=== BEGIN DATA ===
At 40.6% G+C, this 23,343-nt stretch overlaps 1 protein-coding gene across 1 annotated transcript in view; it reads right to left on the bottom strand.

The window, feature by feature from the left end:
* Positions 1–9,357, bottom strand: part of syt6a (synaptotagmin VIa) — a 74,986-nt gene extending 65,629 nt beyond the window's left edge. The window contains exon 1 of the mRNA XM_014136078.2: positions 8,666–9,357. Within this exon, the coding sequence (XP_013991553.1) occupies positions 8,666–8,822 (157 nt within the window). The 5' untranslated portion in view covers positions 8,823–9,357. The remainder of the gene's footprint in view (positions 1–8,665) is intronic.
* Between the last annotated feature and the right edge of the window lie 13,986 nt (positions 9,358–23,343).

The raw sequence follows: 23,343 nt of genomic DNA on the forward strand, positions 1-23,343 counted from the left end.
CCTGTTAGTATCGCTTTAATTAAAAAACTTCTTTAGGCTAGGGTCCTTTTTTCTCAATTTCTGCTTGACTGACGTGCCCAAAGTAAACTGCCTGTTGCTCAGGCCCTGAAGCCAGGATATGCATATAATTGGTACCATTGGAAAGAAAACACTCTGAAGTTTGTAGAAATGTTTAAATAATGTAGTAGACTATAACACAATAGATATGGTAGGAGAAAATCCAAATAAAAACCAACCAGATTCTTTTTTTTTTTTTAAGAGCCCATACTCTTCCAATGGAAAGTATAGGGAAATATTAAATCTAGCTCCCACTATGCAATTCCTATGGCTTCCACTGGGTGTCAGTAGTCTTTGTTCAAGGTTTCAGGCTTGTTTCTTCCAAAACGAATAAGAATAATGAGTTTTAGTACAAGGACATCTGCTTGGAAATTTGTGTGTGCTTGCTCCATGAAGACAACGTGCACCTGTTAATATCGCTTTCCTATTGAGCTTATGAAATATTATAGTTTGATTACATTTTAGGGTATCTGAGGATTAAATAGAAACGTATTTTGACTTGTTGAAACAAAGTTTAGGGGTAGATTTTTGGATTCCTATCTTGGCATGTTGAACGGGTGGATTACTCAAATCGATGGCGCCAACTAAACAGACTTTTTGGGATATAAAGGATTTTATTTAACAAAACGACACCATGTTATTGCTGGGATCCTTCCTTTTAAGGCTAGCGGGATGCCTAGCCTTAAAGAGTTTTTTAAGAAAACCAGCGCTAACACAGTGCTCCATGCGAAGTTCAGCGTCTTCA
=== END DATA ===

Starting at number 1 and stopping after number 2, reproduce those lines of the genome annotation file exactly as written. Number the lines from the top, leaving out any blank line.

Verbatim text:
At 40.6% G+C, this 23,343-nt stretch overlaps 1 protein-coding gene across 1 annotated transcript in view; it reads right to left on the bottom strand.

The window, feature by feature from the left end: